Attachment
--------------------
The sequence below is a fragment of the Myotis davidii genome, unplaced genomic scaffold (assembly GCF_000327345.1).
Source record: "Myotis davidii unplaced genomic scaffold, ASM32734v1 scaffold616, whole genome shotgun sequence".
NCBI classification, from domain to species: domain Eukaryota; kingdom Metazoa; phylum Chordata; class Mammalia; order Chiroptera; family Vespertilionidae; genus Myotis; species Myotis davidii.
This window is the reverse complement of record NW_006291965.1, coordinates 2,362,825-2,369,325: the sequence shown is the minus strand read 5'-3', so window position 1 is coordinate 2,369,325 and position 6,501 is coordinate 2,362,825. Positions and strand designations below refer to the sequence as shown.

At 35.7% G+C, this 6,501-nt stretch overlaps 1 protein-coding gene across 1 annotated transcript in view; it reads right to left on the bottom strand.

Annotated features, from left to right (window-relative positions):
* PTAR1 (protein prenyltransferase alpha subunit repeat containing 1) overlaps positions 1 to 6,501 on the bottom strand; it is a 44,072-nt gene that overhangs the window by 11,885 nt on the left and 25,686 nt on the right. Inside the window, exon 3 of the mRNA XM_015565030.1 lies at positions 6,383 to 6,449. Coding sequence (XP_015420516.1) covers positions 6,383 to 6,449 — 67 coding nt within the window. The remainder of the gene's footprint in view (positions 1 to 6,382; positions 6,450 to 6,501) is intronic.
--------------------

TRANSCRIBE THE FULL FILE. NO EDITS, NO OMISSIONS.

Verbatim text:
The sequence below is a fragment of the Myotis davidii genome, unplaced genomic scaffold (assembly GCF_000327345.1).
Source record: "Myotis davidii unplaced genomic scaffold, ASM32734v1 scaffold616, whole genome shotgun sequence".
NCBI classification, from domain to species: domain Eukaryota; kingdom Metazoa; phylum Chordata; class Mammalia; order Chiroptera; family Vespertilionidae; genus Myotis; species Myotis davidii.
This window is the reverse complement of record NW_006291965.1, coordinates 2,362,825-2,369,325: the sequence shown is the minus strand read 5'-3', so window position 1 is coordinate 2,369,325 and position 6,501 is coordinate 2,362,825. Positions and strand designations below refer to the sequence as shown.

At 35.7% G+C, this 6,501-nt stretch overlaps 1 protein-coding gene across 1 annotated transcript in view; it reads right to left on the bottom strand.

Annotated features, from left to right (window-relative positions):
* PTAR1 (protein prenyltransferase alpha subunit repeat containing 1) overlaps positions 1 to 6,501 on the bottom strand; it is a 44,072-nt gene that overhangs the window by 11,885 nt on the left and 25,686 nt on the right. Inside the window, exon 3 of the mRNA XM_015565030.1 lies at positions 6,383 to 6,449. Coding sequence (XP_015420516.1) covers positions 6,383 to 6,449 — 67 coding nt within the window. The remainder of the gene's footprint in view (positions 1 to 6,382; positions 6,450 to 6,501) is intronic.